Phamarkon is a deep black pit inviting you to fall in. If you do, you will never want to climb out again.
The girl behind the name Pharmakon is Margaret Chardiet, a not so typical 22-year-old from New York, active in the city’s underground diy scene, who embodies the sound of said darkness. According to an interview of hers (http://janepain.wordpress.com/2012/04/0 ... t-to-talk/), the name of the project is coming from the ancient greek word "φ?ρμακον" which stands for both poison and remedy, and this is what this record is going to be to your ears. Margaret also states that Pharmakon is her main driving force which had been waiting to be exorcised outta her for years. Thankfully, it was.
Having recorded a series of super rare cd-rs and cassettes in the past, Abandon is Pharmakon’s first lp release on one of my favourite labels, Sacred Bones Records that came out a couple of months ago. What we get is only 4 songs, but they are more than enough to get you familiar with the cold nature of the world and the human race, the filth and the desperation. However it is a record that helps you deal with your own darkness and each track gets you deeper into the pit. By the end of the last track, you’re not sure if the music is coming from your speakers, or from the inside of your head. Congratulations, you just listened to the sound of a good psychological thriller, and you will never be the same.
Pharmakon is a noise project, but much more than that. You get lost in a noise-black kind of blur, the power electronics and the elements of drone and ambient are also there, waiting to get you when you’re most vulnerable. I thought of Khanate and I thought of Swans. Swans sure did too, because Margaret is opening for them this summer, as these lines are being written. She’s already shared the stage with many other music projects that belong to the dark side - Raspberry Bulbs, Bone Awl, Salvation and Vår are some to date.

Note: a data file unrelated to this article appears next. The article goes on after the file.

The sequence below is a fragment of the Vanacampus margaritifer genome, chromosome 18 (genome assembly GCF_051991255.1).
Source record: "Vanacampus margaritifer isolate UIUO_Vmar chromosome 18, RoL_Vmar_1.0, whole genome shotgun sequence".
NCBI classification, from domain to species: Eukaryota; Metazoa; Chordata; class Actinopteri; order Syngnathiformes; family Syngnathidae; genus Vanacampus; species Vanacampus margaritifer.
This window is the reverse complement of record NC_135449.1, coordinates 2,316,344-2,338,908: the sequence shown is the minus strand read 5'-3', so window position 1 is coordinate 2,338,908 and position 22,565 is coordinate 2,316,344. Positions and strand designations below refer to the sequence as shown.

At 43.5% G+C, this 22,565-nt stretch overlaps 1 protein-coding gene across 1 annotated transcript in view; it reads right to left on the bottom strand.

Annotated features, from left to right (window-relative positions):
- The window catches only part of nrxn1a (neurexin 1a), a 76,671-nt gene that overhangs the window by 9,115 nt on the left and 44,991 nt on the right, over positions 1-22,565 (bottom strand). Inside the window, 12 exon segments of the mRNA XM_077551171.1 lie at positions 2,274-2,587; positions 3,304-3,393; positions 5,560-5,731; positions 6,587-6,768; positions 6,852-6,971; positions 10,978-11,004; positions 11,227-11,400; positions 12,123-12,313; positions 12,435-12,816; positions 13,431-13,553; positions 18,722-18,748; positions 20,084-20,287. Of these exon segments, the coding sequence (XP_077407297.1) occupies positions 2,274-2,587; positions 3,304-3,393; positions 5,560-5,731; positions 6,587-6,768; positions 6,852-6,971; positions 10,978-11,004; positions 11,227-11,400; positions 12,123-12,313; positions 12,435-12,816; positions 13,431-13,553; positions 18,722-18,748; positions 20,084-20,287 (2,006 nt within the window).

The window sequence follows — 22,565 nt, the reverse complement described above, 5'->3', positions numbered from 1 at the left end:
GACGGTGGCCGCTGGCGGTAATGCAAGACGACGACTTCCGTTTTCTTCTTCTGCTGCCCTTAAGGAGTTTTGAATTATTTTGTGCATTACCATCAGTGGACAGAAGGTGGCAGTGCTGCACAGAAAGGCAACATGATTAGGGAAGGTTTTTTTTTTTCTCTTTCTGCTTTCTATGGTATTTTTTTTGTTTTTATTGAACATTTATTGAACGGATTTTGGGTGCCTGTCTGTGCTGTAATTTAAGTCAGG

In the beginning, there is an unearthly shriek, it is the primal shriek of loss, the shriek of a woman possessed, both promise and warning for what is going to come next. What does come next in opening track "Milkweed/It hangs heavy" is soft talking, you can feel her voice whispering in your ear about your demons, making you uncomfortable. And along comes the noise and its deep persistent monotony, together with dissonant screams that carry the stench of a sharp pain. Harsh electronics introduce us to track number 2, "Ache". The wrenching screams are always there accompanied by reverbed echoes of Margaret’s voice, and minimal sonic patterns.
"Pitted" feels like a David Lynch movie. It starts with a thunderous thudding sound, the sound of a thudding heart, or the one of complete suspicious strangers banging on your door, waiting for you to let them in. Margaret adds another set of reverbed echoes to the mix, which go back to shrieking when you least expect it. This track works like a sonic metaphor for your favourite nightmare.
A new thud announces the arrival of track number 4, "Crawling on Bruised Knees". It gives you the feeling of walking through an abandoned industrial landscape, while heavy factory machines are working unstoppably on their own will. Soon, baffled whispers begin to haunt you.
When it comes to 27-minute bonus track "Sour Sap", I came to love the drone part somewhere in the middle of the song, when the harsh electronics give their place to a Sunn-O)))-like seething noise, always accompanied by Margaret’s background screaming that this time sounds almost evil.
This is one of the most experimental releases I’ve listened to in years. Margaret Chardiet managed to make the difference in a male-dominated genre, offering you a sonic and, at the same time, emotional attack that catches you off guard and spits its mechanical chaos in your face. By the end of the record, you won’t know what hit you. This record is looking at you straight into the eyes, a lot like Margaret does during her live performances. We should be waiting for great things to be coming from her in the future.
P.S-Sacred Bones Records, I think I adore your every release.
8.5 / 10
Back in 2014, Margaret Chardier came face to face with a life-threatening situation, which inspired her new record at the time, Bestial Burden. As was the case with her third ...
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